Reverse osmosis plant could prevent tainted water

Reverse osmosis plant could prevent tainted water
CFPUA provided a breakdown of the nearly $2 million in costs associated with GenX. (Source: WECT)

BRUNSWICK COUNTY, NC (WECT) - H2GO executive director Bob Walker says construction of a controversial plant would prevent an unregulated chemical known as GenX from appearing in his customers' water supply.

Walker says a planned reverse osmosis plant would provide a water supply independent from the Cape Fear River.

"If we had the reverse osmosis plant, we are pulling source water from deep-water aquifers," Walker said. "We don't have the vulnerability from the deep well groundwater supplies that we have with the Cape Fear River supplies."

A study published in the StarNews this week indicated the presence of GenX in the raw water supply for Cape Fear Public Utility Authority.

H2GO gets its water from the same source as CFPUA. Because of that, Walker said, they assume GenX is in their customer's water supply.

"Moving away from surface water supplies to groundwater supplies, deep groundwater supplies that are in confined aquifers, drives the point home that, yeah, this is the correct thing to do and it's not going to be just for us you are going to see a number of coastal communities go to reverse osmosis just because of this reason," Walker explained.

Few studies discuss effects of exposure to GenX, although industry officials say a greater understanding of that is needed.

"This is the kind of thing that should not be allowed," Lawrence Cahoon, a biology and marine biology professor at UNCW, said. "They are using us as guinea pigs and dumping an untested, not a thoroughly tested compound into our drinking water knowing full well it can't be taken out by these treatment processes."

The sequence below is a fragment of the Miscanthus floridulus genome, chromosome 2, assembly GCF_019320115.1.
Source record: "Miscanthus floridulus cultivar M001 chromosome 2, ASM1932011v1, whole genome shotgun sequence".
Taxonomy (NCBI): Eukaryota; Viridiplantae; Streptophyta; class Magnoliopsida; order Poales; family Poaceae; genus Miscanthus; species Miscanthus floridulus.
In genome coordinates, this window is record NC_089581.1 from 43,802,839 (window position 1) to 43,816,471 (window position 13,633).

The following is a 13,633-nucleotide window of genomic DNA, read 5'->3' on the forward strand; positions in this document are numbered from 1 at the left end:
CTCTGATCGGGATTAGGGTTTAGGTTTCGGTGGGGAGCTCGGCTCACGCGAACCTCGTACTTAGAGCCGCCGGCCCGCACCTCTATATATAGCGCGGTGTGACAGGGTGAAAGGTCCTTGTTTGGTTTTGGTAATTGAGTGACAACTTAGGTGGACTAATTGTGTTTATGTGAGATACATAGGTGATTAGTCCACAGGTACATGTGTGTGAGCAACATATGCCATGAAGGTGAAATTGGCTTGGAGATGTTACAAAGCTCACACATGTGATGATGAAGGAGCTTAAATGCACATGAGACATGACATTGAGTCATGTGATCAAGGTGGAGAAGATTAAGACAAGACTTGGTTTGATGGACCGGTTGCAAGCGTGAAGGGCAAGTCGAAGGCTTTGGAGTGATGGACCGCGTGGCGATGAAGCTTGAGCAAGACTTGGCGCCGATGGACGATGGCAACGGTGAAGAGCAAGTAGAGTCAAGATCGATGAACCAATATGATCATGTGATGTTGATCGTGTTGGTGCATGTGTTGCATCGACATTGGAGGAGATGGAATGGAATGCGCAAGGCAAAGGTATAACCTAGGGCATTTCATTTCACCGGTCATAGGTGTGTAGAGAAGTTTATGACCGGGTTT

The Chemours Company responded to WECT's request for comment with the following statement:

"Chemours is aware of the research reports on the Cape Fear River Watershed sampling, done between 2012 and December 2013," the statement reads. "Additional water emissions abatement technology was completed and added to our Fayetteville operations site in November, 2013. Our polymerization processing aid, sometimes referred to as GenX, has been well characterized and undergone extensive safety evaluations. In addition, regulatory agencies required substantial data to be developed on the alternative chemistries that have been introduced. This data shows that the polymerization processing aid, offers a favorable toxicological profile and very rapid bioelimination, combined with a manufacturing control system to minimize the potential for environmental releases and resulting exposures. Chemours continues to work collaboratively with all state and federal regulatory agencies, and we are committed to reducing our environmental footprint and minimizing any potential risks to our employees and the communities in which we operate."

In a statement released Friday afternoon, New Hanover County said it will meet with Chemours next week to get a better understanding of the situation.

Additionally, the county said it has asked the NC Department of Environmental Equality (NCDEQ) to take the lead on researching the issue to learn the extent and potential effects of GenX as soon as possible.

Click here to read the county's letter to NCDEQ.

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